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Britten: Cello Suites / Daniel Muller-Schott

Britten / Schott
Release Date: 06/28/2011 
Label:  Orfeo   Catalog #: 835111   Spars Code: DDD 
Composer:  Benjamin Britten
Performer:  Daniel Müller-Schott
Number of Discs: 1 
Recorded in: Stereo 
Length: 1 Hours 10 Mins. 

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Notes and Editorial Reviews

BRITTEN Solo Cello Suites: Nos. 1–3 Daniel Müller-Schott (vc) ORFEO C 835 111 A (70:33)

Next to Bach’s six, there are probably no greater challenges to the art of the cello than the three suites for solo cello of Benjamin Britten, even considering those by Hindemith and Reger. Britten had wanted to compose six but died before he could write more than three. No matter; these are major pieces, and it is good to see them coming more into their own with a number of recent recordings of all or some of them.
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We are told that it was hearing Rostropovich play the first Shostakovich cello concerto in 1960 that impelled Britten to write a sonata for him, which they performed the following year, and to write the Cello Symphony in 1963. The three suites followed in 1964, 1967, and 1971. It is customary to grant Rostropovich authority in the performance of the first two suites (he never recorded the third), though he himself had some later reservations about his recording of the first, because he thought he played it so much better later. But these suites have now become the province of young cellists and that’s a good thing.

Daniel Müller-Schott has all the technical skills necessary (a phenomenal pp , for instance). He takes a forthright approach to the first suite. The opening Canto is firmly stated and adumbrates what follows. His performance sounds to me more a matter of statements about than a lyrical exploration of Britten’s voice. On the whole, he seems much more comfortable in the second suite, though the concluding Ciaccona occasionally loses its sense of line. The third suite, however, starts off with a wonderfully caressing Lento, and Müller-Schott is completely engaged with what follows. No recording of Bach’s or Britten’s suites, however good, and this is certainly a good one, can take the place of hearing them live.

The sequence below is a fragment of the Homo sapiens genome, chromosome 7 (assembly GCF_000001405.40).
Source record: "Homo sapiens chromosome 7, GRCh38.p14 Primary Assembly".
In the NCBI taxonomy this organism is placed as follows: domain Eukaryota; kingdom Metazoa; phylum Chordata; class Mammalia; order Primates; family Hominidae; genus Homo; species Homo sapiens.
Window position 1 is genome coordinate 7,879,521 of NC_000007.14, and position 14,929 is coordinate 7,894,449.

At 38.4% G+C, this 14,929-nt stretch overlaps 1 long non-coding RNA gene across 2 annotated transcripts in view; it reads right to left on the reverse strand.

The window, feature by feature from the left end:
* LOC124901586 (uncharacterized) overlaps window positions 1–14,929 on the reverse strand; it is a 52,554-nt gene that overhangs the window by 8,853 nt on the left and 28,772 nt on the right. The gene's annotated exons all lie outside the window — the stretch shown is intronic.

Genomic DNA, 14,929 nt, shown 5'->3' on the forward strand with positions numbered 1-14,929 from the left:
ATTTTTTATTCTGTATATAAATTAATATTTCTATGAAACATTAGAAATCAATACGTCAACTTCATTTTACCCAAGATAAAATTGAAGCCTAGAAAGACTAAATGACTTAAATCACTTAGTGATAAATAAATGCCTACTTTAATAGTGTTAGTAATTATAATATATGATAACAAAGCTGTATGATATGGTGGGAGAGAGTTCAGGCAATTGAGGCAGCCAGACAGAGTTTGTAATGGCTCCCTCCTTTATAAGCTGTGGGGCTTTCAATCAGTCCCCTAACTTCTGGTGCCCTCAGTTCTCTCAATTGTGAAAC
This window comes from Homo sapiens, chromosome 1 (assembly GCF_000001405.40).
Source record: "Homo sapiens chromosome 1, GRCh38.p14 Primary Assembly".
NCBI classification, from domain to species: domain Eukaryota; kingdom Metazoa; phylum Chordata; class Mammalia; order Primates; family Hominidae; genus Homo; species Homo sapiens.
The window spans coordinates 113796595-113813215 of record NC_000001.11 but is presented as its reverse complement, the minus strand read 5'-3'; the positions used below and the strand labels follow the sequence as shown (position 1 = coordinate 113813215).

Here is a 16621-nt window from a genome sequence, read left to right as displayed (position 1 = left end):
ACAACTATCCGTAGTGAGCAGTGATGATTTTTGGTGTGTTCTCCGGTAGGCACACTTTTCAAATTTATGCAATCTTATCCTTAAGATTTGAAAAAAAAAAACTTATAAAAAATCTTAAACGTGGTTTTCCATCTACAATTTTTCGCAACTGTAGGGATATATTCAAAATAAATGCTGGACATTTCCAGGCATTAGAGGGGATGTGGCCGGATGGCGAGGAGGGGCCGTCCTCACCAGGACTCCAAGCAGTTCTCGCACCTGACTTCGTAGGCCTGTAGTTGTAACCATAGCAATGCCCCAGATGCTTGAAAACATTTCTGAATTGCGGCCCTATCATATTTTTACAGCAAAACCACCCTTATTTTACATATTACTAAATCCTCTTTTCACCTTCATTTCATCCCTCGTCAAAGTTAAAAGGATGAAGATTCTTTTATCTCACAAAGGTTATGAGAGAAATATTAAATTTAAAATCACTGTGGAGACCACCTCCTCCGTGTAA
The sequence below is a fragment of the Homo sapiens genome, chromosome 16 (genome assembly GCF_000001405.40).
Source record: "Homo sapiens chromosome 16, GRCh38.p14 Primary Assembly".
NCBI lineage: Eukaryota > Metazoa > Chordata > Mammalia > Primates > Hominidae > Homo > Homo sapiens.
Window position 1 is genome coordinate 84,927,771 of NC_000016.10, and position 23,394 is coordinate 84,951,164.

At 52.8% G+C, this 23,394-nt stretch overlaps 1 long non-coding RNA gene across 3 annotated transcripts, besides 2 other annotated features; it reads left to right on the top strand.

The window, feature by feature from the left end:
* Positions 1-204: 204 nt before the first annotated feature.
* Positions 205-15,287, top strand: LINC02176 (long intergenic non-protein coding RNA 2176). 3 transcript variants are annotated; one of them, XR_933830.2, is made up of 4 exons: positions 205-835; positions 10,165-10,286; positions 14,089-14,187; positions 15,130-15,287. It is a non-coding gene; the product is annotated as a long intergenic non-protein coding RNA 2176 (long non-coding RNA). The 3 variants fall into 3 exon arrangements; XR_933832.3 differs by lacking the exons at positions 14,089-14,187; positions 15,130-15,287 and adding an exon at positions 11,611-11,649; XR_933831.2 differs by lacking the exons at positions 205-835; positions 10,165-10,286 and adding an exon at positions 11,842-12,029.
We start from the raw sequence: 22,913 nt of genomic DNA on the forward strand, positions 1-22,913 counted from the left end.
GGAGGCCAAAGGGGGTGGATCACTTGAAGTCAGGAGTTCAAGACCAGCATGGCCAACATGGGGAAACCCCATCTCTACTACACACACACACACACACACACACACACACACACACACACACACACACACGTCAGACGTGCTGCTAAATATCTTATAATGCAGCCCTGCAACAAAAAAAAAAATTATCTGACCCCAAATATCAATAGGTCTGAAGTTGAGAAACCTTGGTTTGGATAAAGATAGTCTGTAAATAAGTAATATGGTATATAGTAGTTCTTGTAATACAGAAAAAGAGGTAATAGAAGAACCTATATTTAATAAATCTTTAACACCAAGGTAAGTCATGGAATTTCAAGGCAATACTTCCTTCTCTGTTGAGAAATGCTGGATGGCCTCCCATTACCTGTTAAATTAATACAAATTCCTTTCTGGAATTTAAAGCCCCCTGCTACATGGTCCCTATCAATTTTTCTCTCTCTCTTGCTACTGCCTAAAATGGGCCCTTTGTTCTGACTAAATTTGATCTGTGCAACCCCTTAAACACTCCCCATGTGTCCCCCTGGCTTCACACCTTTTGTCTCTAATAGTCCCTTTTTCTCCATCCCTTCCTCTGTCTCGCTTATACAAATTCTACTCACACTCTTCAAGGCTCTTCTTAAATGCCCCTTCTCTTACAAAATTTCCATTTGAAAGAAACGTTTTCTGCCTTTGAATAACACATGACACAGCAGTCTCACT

This recording is certainly to be recommended and it gets better as it goes on. Müller-Schott has a slightly grainy sound and this fits his approach. He has clearly taken to heart Leonard Bernstein’s view of Britten’s music that “if you really hear it, not just listen to it superficially, you become aware of something very dark.” These are dark recordings, indeed. This is not the only view possible of these suites, however, and I am also much taken with the more lyrical one by Tim Hugh (Naxos), a recording that seems to have slipped past us, and Peter Wispelwey has a recent (2010) live recording of the first suite that is wonderful to hear (Onyx). These are good times for Britten’s response to Bach.

FANFARE: Alan Swanson
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Works on This Recording

Suite for Cello solo no 1, Op. 72 by Benjamin Britten
Performer:  Daniel Müller-Schott (Cello)
Period: 20th Century 
Written: 1964; England 
Date of Recording: 07/26/2009 
Venue:  München, Bavaria Musikstudios 
Length: 24 Minutes 9 Secs. 
Suite for Cello solo no 2, Op. 80 by Benjamin Britten
Performer:  Daniel Müller-Schott (Cello)
Period: 20th Century 
Written: 1967; England 
Date of Recording: 07/26/2009 
Venue:  München, Bavaria Musikstudios 
Length: 20 Minutes 26 Secs. 
Suite for Cello solo no 3, Op. 87 by Benjamin Britten
Performer:  Daniel Müller-Schott (Cello)
Period: 20th Century 
Written: 1972; England 
Venue:  München, Bavaria Musikstudios 
Length: 17 Minutes 15 Secs. 

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